The third, original, method to search for a good subset of features requires some explanation. By relaxing our criteria for what constitutes the “nearest neighbor”, we are able to avoid some of the calculations that make searching this space expensive. In other words, we sacrifice some accuracy of the classifier in order to gain a great deal of speed in computing the subset. The algorithm works as follows:

  1. All of the data is normalized so that every feature’s value falls between 0 and 1.
  2. The user is prompted to enter a value I call “delta” to be used during the nearest-neighbor computation. To be accurate, it is no longer the “nearest” neighbor in the set that we are interested in, only a “pretty good” one. So the modified nearest neighbor selector returns the first data point that falls within delta units distance from the given point.
  3. I run the Forward Selection Search using the modified nearest neighbor algorithm to return a “pretty good” subset of features.

Here I’ve omitted a sample trace of the program because it is lengthy, but you could download the source and run it in the Python Interpreter just as easiliy.

Running these three algorithms on various data sets yielded the following statistics:

Large Data Set – 1000 points, 30 Features
  Best Set Acc. % Time (s)
Forward {7, 9, 12} 87.40 14255.89
Backward {7, 9, 17, 25} 93.00 20507.24
Special( 1 ) {0, 1, 4, 7, 9, 10, 14, 15, 16, 17, 18, 19, 20, 27, 28} 71.60 4909.35
Special( 2 ) {0, 1, 2, 3, 4, 5, 6, 7, 8, 9, 10, 11, 12, 13, 14, 15, 17, 18, 19, 20, 21, 22, 23, 24, 25, 26, 28} 69.60 647.04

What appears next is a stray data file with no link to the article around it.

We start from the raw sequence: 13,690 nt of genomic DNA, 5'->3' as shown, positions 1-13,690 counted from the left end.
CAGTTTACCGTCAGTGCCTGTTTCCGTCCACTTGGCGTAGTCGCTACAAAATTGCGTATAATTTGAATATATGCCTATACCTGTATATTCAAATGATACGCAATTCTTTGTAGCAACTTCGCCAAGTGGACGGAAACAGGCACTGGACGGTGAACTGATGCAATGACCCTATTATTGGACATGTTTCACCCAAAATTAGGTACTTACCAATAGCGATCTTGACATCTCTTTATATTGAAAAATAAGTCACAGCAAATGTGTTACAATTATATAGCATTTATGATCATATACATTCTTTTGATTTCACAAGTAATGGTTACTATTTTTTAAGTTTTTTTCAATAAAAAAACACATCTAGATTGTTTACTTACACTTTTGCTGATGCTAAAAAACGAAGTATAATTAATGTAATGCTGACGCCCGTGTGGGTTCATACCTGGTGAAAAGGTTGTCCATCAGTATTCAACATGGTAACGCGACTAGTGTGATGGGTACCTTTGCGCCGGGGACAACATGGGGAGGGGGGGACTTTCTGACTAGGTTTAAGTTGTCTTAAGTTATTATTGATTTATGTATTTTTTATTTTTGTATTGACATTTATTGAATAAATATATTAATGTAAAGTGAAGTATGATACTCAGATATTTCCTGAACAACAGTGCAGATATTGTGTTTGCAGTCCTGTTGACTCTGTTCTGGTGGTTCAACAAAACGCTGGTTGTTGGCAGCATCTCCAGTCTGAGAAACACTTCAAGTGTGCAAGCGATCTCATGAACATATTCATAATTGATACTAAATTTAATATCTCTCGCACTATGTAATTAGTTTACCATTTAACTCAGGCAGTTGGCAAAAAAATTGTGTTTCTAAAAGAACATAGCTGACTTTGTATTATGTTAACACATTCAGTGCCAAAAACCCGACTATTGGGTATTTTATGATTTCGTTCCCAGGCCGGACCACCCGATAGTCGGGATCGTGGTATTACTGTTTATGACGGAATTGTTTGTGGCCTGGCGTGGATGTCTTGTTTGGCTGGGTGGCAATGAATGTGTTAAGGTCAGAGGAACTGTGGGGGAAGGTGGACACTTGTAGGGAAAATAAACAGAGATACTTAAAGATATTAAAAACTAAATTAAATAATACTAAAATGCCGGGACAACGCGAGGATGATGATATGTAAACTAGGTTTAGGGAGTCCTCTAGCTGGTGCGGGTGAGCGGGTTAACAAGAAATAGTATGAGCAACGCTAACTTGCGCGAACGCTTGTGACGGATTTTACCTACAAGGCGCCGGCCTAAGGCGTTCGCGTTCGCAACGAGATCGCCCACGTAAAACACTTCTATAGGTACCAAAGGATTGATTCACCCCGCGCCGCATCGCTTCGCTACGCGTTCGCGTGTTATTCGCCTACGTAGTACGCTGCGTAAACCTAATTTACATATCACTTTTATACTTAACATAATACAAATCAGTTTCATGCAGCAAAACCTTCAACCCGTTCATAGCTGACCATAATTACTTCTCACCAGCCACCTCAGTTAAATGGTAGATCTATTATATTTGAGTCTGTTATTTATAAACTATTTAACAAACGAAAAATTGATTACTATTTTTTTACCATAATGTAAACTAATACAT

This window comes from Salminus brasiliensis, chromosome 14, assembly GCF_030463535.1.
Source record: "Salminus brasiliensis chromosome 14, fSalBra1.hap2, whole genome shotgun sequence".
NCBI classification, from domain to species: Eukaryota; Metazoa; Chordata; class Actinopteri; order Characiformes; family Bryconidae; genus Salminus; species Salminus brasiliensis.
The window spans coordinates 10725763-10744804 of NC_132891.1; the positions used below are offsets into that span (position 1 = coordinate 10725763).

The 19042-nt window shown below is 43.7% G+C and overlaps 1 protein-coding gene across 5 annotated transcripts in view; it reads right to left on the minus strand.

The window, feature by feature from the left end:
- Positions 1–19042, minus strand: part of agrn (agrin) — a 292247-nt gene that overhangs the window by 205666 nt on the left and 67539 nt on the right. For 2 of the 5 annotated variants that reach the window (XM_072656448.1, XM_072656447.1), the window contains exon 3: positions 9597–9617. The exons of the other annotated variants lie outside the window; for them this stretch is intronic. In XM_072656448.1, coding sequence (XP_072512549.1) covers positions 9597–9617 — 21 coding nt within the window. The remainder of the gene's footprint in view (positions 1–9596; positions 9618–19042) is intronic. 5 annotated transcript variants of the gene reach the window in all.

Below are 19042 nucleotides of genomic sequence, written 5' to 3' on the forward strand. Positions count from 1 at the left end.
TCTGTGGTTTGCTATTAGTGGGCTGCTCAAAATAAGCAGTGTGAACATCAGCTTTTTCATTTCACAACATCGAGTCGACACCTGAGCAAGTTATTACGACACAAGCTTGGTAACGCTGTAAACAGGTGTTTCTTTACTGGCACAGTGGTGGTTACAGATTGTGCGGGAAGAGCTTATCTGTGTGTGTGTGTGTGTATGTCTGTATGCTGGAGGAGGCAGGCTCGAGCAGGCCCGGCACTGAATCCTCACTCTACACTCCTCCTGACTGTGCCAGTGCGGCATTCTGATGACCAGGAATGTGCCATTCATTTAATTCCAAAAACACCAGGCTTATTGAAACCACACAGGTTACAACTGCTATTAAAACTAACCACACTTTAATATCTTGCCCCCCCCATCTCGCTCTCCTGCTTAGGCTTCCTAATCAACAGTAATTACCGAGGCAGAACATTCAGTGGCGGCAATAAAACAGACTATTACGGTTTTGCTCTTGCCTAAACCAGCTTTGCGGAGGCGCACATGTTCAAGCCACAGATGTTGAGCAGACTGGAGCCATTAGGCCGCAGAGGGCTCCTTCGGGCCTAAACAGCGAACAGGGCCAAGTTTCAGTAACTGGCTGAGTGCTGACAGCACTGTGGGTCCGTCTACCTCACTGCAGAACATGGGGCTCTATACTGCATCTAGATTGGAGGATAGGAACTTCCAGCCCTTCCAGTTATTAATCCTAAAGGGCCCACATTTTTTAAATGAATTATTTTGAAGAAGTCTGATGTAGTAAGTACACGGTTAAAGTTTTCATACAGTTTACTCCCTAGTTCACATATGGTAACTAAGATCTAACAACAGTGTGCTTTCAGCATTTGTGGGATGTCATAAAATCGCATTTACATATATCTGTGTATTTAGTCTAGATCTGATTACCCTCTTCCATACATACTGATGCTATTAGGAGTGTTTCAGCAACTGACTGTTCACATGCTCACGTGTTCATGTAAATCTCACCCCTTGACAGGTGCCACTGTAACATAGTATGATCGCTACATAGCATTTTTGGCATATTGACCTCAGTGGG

Small Data Set – 600 points, 16 Features
  Best Set Acc. % Time (s)
Forward {2, 4, 9} 89.66 1120.73
Backward {2, 4} 88.17 1519.89
Special(.25) {2, 4, 5, 11, 12, 13, 14} 81.66 449.00
Special( .5 ) {1, 2, 3, 4, 5, 6, 7, 11, 12, 13, 14} 78.83 221.63
Special( 1 ) {0, 1, 2, 4, 5, 6, 7, 9, 10, 13, 14} 73.66 47.09
Special( 2 ) {0, 1, 2, 3, 4, 5, 6, 7, 8, 9, 10, 11, 12, 13, 14, 15} 75.33 8.27
Small Special Set – 1000 points, 19 Features
  Best Set Acc. % Time (s)
Forward {0, 1, 2, 3} 86.60 2205.22
Backward {0, 1, 2, 3} 86.60 3806.77
Special(.25) {0, 1, 2, 3, 5, 7, 13, 14, 15} 67.20 1025.89
Special( .5 ) {0, 1, 4, 8, 12, 14, 16} 61.10 590.12
Special( 1 ) {0, 1, 2, 3, 4, 7, 8, 10, 11, 12, 14, 15, 16, 17} 61.10 128.71
Special( 2 ) {0, 1, 2, 3, 4, 5, 6, 7, 8, 9, 13, 14, 15, 16, 17, 18} 60.00 14.13


It is worth noting that running Special Search with delta = 0 is equivalent to running Forward Selection. As delta increases beyond a certain threshold (data set dependent), Special Search degenerates rapidly. This is because for every data point in the set, we will simply choose the next point we look at as the nearest neighbor. With two classes of points, this method will essentially yield 50% accuracy. Hence, it is possible to wind up with a feature set that is less accurate than “leave-one-out” evaluation with all the features.